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Attorney General Kilmartin Demands Sessions End Illegal and Cruel Immigration Tactics Harming Children

Attorney General Peter F. Kilmartin today called on United States Attorney General Jeff Sessions and Homeland Security Secretary Kirstjen Nielsen to end the cruel and illegal attacks on children and families lawfully seeking asylum in the United States as they seek protection from domestic, sexual and gang violence.

In recent weeks, the federal government has separated thousands of asylum-seeking children from their parents, and reclassified the protective status of international domestic violence survivors.

Attorney General Kilmartin was joined by 20 attorneys general demanding that United State Attorney General Jeff Sessions immediately stop putting children in danger by separating them from their families.

"There is no question that our immigration system is broken, and is in much need of reform, but recent policies set forth by this administration are not the solution. Instead, the administration is playing politics at the expense of children and their families who seek legal asylum in this country," said Attorney General Kilmartin. "We are a nation of compassion as much as we are a nation of laws, and we should follow those laws with a moral compass that allows for compassion."

"The Justice Department is ignoring its legal and moral obligations for the sake of a political agenda at the expense of children and the efforts of state law enforcement officials combating crimes like human trafficking, drug trafficking and gang violence which operate across international borders," said Attorney General Hector Balderas. "The latest move to unnecessarily separate families is cruel and another example of this administration putting politics ahead of people. Because of these concerns and the overwhelming views of Americans that we must protect the best interests and safety of all children and domestic violence victims, we demand that the Department of Justice immediately cease these draconian practices."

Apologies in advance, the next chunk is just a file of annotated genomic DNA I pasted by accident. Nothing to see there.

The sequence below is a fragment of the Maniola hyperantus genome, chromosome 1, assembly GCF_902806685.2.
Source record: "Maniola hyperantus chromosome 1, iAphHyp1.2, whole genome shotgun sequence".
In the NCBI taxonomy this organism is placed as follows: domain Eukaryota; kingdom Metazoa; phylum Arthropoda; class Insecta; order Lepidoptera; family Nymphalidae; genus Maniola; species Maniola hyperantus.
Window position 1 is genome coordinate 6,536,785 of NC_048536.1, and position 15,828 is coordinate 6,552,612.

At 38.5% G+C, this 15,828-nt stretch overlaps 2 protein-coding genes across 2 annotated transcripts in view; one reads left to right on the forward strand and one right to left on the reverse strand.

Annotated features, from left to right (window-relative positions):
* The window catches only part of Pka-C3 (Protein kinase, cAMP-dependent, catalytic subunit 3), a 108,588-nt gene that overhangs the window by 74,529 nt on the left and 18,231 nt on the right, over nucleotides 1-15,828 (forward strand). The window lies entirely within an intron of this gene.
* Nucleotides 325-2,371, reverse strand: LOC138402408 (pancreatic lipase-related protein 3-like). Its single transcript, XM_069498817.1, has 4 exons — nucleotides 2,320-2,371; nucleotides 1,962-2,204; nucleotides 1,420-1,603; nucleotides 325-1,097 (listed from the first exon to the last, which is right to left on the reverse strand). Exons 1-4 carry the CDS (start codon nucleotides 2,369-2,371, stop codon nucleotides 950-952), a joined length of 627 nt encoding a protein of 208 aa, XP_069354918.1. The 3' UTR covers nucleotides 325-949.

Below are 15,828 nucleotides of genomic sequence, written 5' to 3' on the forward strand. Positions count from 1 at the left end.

"Put simply, the deliberate separation of children and their parents who seek lawful asylum in America is wrong. This practice is contrary to American values and must be stopped. We demand that you immediately reverse these harmful policies in the best interests of the children and families affected," the attorneys general write in the letter to Sessions.

Attorney General Kilmartin and the coalition of attorneys general argues that in addition to being cruel and dangerous, these policies are, at their core violations of international, federal and state law, as well as of judicial precedent. Almost universally, those laws and precedents state that children's best interests are in remaining with their parents, absent a rigorous judicial inquiry. The Department of Justice is ignoring those best interests, putting politics ahead of children.

"We have prosecuted cases of children brought to this country illegally for the purposes of human trafficking as well as cases of violence of undocumented immigrants perpetrated by gangs, and the policies by the administration will undoubtedly lead to victims being afraid of reporting crimes against them. This will only need to a more lawless society in our communities," added Kilmartin.

The letter also reads, "These practices directly interfere with the efforts of our offices and other law enforcement officials---locally, nationally, and internationally---to prevent and prosecute crime. In most states, Attorneys General are responsible for enforcing laws that include human trafficking, drug trafficking, and gang violence offenses. As you are keenly aware, these issues are rarely local in context, rather they require the efforts and collaboration of law enforcement officials across both state and international borders to prevent the widespread and syndicated perpetration of these crimes."

Attorney General Kilmartin is joined by the attorneys general of New Mexico, California, Connecticut, Delaware, District of Columbia, Hawaii, Illinois, Iowa, Maine, Maryland, Massachusetts, Minnesota, New Jersey, New York, North Carolina, Oregon, Pennsylvania, Rhode Island, Vermont, Virginia, and Washington in demanding an immediate change in policy.

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